“I’m done with the checking,” Papa announced. “Are you ready to rejoin the family?”
I nodded, and together we left the study. Even if I cannot enjoy this world as Saito, I know I’ll always be a part of the Hikari family as Rockman, no matter what.
~Well, that’s my story. Thanks for sticking around and listening to me. It’s hard to hold it all in, keeping all these secrets from Netto and the rest of my friends. I appreciate any chance to tell someone. Sayonara. Rockman.EXE, jacking out.~
Author’s note: I wondered how Rockman/Saito saw things from the confinement of his PET, and I wanted to get his possible point of view of events and people. The first game (as I remember it) seemed to indicate that Rockman knew he had been Saito, and I wondered how he dealt with that information and the life he now leads (even though the story is based mostly on the show). This story is dedicated to Shimegami.EXE/Izumi, for being such a cool, generous person and a huge Saito fan. ^_^
…Who’s Rockman talking to? Why, you, the reader, of course!
Glossary of Japanese words:
Itte kimasu—“I’m off.” Loose translation. A phrase that you always, always say when leaving the house or home.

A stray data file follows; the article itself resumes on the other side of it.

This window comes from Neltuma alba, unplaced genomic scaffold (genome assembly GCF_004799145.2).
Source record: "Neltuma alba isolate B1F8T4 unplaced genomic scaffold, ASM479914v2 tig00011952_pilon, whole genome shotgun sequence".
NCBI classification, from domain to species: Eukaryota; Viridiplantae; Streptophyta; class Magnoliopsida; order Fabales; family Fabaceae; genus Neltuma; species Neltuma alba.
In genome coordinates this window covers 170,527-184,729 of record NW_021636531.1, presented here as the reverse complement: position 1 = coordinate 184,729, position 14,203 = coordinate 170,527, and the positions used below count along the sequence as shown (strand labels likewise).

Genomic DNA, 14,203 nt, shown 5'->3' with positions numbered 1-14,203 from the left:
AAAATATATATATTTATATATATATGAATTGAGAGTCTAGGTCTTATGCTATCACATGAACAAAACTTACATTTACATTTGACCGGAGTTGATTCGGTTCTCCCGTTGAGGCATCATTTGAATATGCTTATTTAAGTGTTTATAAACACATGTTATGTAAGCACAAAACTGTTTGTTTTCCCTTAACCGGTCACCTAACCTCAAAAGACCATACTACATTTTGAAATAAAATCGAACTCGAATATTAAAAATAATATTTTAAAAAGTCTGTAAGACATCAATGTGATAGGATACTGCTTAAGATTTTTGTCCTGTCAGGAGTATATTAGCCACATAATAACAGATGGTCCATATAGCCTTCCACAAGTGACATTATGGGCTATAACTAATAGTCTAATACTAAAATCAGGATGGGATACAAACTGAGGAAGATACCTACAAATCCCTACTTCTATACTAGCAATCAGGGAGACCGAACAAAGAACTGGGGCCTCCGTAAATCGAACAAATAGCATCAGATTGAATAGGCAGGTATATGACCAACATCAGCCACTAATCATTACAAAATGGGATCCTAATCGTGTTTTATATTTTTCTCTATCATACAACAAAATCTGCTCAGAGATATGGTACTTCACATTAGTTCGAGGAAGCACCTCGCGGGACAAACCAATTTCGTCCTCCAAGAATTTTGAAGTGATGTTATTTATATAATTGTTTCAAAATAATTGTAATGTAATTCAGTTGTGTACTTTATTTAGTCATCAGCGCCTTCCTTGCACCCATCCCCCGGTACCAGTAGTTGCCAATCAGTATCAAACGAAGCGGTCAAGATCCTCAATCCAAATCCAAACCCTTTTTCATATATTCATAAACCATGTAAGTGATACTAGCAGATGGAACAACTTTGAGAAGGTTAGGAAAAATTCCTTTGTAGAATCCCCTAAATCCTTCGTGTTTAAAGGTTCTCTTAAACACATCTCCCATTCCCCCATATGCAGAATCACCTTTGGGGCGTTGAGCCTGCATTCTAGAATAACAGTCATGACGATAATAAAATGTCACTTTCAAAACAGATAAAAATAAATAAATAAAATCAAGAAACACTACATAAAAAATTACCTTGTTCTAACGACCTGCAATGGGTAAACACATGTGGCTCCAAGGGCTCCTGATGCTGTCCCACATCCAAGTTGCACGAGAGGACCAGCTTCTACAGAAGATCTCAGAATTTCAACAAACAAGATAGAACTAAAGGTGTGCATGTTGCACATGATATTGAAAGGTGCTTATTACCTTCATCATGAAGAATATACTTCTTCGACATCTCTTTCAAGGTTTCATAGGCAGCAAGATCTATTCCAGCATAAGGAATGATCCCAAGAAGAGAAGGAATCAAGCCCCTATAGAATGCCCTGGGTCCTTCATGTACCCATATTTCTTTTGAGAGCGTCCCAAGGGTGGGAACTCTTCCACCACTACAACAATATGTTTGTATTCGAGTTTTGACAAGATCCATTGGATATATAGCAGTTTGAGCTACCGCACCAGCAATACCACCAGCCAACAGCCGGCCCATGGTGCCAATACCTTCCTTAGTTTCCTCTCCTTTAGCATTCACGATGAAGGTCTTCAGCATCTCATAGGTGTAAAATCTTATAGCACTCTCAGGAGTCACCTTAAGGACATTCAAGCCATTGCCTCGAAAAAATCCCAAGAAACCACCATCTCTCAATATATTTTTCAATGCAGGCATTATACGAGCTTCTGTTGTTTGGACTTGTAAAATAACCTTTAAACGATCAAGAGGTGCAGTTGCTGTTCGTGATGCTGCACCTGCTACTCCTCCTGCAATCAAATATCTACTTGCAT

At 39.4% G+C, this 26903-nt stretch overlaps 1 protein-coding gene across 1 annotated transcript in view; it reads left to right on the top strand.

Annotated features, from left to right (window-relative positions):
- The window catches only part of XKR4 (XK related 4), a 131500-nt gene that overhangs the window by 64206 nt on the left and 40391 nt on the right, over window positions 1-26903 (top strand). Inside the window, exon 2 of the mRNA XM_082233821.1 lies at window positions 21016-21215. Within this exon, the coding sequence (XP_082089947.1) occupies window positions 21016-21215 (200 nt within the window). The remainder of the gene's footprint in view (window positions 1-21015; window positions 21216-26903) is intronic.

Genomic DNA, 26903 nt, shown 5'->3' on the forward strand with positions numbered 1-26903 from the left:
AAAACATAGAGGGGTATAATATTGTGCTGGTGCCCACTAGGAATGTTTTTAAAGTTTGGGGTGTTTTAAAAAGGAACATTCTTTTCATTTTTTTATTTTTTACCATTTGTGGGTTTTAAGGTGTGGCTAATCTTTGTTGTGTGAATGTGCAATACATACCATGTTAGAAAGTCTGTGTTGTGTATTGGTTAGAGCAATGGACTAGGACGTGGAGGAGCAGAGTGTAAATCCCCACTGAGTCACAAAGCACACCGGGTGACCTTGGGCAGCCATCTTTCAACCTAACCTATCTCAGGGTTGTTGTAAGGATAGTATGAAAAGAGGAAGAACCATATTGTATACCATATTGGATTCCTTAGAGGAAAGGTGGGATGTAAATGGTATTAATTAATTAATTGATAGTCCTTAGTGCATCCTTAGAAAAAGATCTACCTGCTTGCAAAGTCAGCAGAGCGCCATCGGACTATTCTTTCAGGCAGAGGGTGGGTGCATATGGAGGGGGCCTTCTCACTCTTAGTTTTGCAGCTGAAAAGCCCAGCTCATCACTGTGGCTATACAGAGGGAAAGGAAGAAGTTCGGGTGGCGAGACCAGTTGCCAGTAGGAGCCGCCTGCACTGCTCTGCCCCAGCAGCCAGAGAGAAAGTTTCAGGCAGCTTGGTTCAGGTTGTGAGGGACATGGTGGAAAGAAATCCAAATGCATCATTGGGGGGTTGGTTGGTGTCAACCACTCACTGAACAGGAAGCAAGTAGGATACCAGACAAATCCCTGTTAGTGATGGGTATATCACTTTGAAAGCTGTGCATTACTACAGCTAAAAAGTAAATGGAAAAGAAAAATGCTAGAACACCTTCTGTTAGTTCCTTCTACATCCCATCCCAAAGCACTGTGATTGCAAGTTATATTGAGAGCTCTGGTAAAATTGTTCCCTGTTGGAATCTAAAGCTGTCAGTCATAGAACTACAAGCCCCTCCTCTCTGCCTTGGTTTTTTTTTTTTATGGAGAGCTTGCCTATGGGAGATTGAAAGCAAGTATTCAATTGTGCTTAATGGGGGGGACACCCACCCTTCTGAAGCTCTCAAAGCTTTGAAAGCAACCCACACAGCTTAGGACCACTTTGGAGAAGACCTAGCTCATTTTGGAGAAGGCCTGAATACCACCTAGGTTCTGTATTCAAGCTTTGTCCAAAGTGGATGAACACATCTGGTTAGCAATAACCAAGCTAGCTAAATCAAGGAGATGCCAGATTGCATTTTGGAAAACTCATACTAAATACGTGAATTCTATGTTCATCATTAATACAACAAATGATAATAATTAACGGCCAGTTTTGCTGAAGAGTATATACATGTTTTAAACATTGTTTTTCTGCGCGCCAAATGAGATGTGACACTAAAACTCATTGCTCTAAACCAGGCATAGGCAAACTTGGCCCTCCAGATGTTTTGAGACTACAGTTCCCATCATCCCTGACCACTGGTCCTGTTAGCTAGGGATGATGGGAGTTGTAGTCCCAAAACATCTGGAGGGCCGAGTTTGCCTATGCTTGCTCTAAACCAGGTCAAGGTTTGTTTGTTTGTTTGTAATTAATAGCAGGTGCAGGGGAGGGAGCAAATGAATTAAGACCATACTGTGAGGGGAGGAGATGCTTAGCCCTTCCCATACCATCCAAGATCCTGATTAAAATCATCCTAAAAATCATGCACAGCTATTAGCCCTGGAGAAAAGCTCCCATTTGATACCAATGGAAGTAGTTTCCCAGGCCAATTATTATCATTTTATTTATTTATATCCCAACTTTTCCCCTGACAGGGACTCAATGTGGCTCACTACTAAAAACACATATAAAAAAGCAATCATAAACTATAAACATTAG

Anou—Japanese for—believe it or not—“um, uh, er.” Can be said to get someone’s attention, but usually something you say when searching for a word.
Gomen—short, informal form of gomen nasai, “I’m sorry.”
Ohayo—Short, informal form of ohayo gozaimasu, “good morning.”
-chan—suffix. Used for close friends or siblings younger than yourself as a term of endearment.
-kun—yet another suffix, -kun is usually used for boys. It can be used for those “equal” (in age, grade, or rank), or “below” you.
Daijoubu—It can be used for more than one meaning, such as “it’s all right,” or, if it’s in a question (daijoubu desu ka?) “are you all right?” Netto is using it in the context of “don’t worry.”
Obon festival—The Buddist festival of Obon takes place over a few days in July or August, depending on the area. Graves are cleaned and offerings made to welcome back the spirits of ancestors.
Sayonara—A formal good-bye. It indicates that the speaker will not see the person they’re addressing for a long time.